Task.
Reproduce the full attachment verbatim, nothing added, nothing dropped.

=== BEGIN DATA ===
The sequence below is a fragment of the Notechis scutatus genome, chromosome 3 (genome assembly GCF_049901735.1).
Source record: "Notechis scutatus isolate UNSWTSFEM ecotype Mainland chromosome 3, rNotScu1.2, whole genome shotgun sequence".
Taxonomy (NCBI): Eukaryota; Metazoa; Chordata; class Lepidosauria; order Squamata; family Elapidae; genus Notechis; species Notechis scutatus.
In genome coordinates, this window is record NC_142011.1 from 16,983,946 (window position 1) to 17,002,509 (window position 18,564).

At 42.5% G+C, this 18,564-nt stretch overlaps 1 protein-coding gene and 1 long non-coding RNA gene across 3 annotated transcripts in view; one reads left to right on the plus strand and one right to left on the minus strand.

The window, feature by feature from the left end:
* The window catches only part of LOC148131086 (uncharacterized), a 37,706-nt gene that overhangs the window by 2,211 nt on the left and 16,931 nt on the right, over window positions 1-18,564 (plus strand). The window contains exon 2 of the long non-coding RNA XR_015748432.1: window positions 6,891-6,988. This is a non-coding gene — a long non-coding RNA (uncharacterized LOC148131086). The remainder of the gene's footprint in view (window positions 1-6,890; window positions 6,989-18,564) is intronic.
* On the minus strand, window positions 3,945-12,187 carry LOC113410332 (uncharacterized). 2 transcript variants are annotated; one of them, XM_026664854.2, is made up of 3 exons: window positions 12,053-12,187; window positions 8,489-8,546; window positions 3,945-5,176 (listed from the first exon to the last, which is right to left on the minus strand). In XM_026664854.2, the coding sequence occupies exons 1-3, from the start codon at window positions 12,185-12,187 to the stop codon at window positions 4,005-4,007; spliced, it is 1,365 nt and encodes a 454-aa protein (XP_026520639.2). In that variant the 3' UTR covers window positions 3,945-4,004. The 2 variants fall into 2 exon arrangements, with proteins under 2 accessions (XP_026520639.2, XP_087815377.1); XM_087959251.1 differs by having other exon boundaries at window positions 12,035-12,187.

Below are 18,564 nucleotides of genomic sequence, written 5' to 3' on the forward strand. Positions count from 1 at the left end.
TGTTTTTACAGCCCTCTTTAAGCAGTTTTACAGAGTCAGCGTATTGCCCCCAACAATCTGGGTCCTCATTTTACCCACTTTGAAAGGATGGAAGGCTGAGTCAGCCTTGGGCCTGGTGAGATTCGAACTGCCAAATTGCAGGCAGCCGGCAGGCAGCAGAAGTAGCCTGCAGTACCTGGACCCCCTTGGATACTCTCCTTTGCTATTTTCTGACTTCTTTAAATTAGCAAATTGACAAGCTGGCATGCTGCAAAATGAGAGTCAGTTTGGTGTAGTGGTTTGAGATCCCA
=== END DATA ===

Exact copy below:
The sequence below is a fragment of the Notechis scutatus genome, chromosome 3 (genome assembly GCF_049901735.1).
Source record: "Notechis scutatus isolate UNSWTSFEM ecotype Mainland chromosome 3, rNotScu1.2, whole genome shotgun sequence".
Taxonomy (NCBI): Eukaryota; Metazoa; Chordata; class Lepidosauria; order Squamata; family Elapidae; genus Notechis; species Notechis scutatus.
In genome coordinates, this window is record NC_142011.1 from 16,983,946 (window position 1) to 17,002,509 (window position 18,564).

At 42.5% G+C, this 18,564-nt stretch overlaps 1 protein-coding gene and 1 long non-coding RNA gene across 3 annotated transcripts in view; one reads left to right on the plus strand and one right to left on the minus strand.

The window, feature by feature from the left end:
* The window catches only part of LOC148131086 (uncharacterized), a 37,706-nt gene that overhangs the window by 2,211 nt on the left and 16,931 nt on the right, over window positions 1-18,564 (plus strand). The window contains exon 2 of the long non-coding RNA XR_015748432.1: window positions 6,891-6,988. This is a non-coding gene — a long non-coding RNA (uncharacterized LOC148131086). The remainder of the gene's footprint in view (window positions 1-6,890; window positions 6,989-18,564) is intronic.
* On the minus strand, window positions 3,945-12,187 carry LOC113410332 (uncharacterized). 2 transcript variants are annotated; one of them, XM_026664854.2, is made up of 3 exons: window positions 12,053-12,187; window positions 8,489-8,546; window positions 3,945-5,176 (listed from the first exon to the last, which is right to left on the minus strand). In XM_026664854.2, the coding sequence occupies exons 1-3, from the start codon at window positions 12,185-12,187 to the stop codon at window positions 4,005-4,007; spliced, it is 1,365 nt and encodes a 454-aa protein (XP_026520639.2). In that variant the 3' UTR covers window positions 3,945-4,004. The 2 variants fall into 2 exon arrangements, with proteins under 2 accessions (XP_026520639.2, XP_087815377.1); XM_087959251.1 differs by having other exon boundaries at window positions 12,035-12,187.

Below are 18,564 nucleotides of genomic sequence, written 5' to 3' on the forward strand. Positions count from 1 at the left end.
TGTTTTTACAGCCCTCTTTAAGCAGTTTTACAGAGTCAGCGTATTGCCCCCAACAATCTGGGTCCTCATTTTACCCACTTTGAAAGGATGGAAGGCTGAGTCAGCCTTGGGCCTGGTGAGATTCGAACTGCCAAATTGCAGGCAGCCGGCAGGCAGCAGAAGTAGCCTGCAGTACCTGGACCCCCTTGGATACTCTCCTTTGCTATTTTCTGACTTCTTTAAATTAGCAAATTGACAAGCTGGCATGCTGCAAAATGAGAGTCAGTTTGGTGTAGTGGTTTGAGATCCCA